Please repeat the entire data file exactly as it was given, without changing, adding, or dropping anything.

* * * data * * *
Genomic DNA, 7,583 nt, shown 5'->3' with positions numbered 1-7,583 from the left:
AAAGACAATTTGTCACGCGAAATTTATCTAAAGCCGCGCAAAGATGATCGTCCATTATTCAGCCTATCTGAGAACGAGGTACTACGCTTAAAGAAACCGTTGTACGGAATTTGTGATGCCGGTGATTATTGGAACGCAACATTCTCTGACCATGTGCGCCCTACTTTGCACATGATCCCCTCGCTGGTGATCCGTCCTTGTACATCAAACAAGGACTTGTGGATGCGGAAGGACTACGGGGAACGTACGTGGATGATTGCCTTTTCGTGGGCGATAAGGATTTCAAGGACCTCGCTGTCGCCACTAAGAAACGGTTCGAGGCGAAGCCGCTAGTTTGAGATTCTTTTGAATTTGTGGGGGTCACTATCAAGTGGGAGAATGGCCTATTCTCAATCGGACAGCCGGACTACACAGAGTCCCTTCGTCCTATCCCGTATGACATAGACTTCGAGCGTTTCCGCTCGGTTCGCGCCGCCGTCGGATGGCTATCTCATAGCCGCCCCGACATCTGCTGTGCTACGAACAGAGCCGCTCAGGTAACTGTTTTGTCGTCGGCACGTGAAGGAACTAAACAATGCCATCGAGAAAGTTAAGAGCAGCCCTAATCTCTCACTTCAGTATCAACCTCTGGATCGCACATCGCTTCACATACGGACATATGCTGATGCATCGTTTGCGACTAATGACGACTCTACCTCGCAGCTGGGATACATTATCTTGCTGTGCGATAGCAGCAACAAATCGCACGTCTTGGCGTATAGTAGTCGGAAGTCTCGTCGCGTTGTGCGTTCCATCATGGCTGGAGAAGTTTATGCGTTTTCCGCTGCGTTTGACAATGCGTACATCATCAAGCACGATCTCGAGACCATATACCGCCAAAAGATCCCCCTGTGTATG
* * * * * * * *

Genomic DNA, 7,583 nt, shown 5'->3' with positions numbered 1-7,583 from the left:
AAAGACAATTTGTCACGCGAAATTTATCTAAAGCCGCGCAAAGATGATCGTCCATTATTCAGCCTATCTGAGAACGAGGTACTACGCTTAAAGAAACCGTTGTACGGAATTTGTGATGCCGGTGATTATTGGAACGCAACATTCTCTGACCATGTGCGCCCTACTTTGCACATGATCCCCTCGCTGGTGATCCGTCCTTGTACATCAAACAAGGACTTGTGGATGCGGAAGGACTACGGGGAACGTACGTGGATGATTGCCTTTTCGTGGGCGATAAGGATTTCAAGGACCTCGCTGTCGCCACTAAGAAACGGTTCGAGGCGAAGCCGCTAGTTTGAGATTCTTTTGAATTTGTGGGGGTCACTATCAAGTGGGAGAATGGCCTATTCTCAATCGGACAGCCGGACTACACAGAGTCCCTTCGTCCTATCCCGTATGACATAGACTTCGAGCGTTTCCGCTCGGTTCGCGCCGCCGTCGGATGGCTATCTCATAGCCGCCCCGACATCTGCTGTGCTACGAACAGAGCCGCTCAGGTAACTGTTTTGTCGTCGGCACGTGAAGGAACTAAACAATGCCATCGAGAAAGTTAAGAGCAGCCCTAATCTCTCACTTCAGTATCAACCTCTGGATCGCACATCGCTTCACATACGGACATATGCTGATGCATCGTTTGCGACTAATGACGACTCTACCTCGCAGCTGGGATACATTATCTTGCTGTGCGATAGCAGCAACAAATCGCACGTCTTGGCGTATAGTAGTCGGAAGTCTCGTCGCGTTGTGCGTTCCATCATGGCTGGAGAAGTTTATGCGTTTTCCGCTGCGTTTGACAATGCGTACATCATCAAGCACGATCTCGAGACCATATACCGCCAAAAGATCCCCCTGTGTATG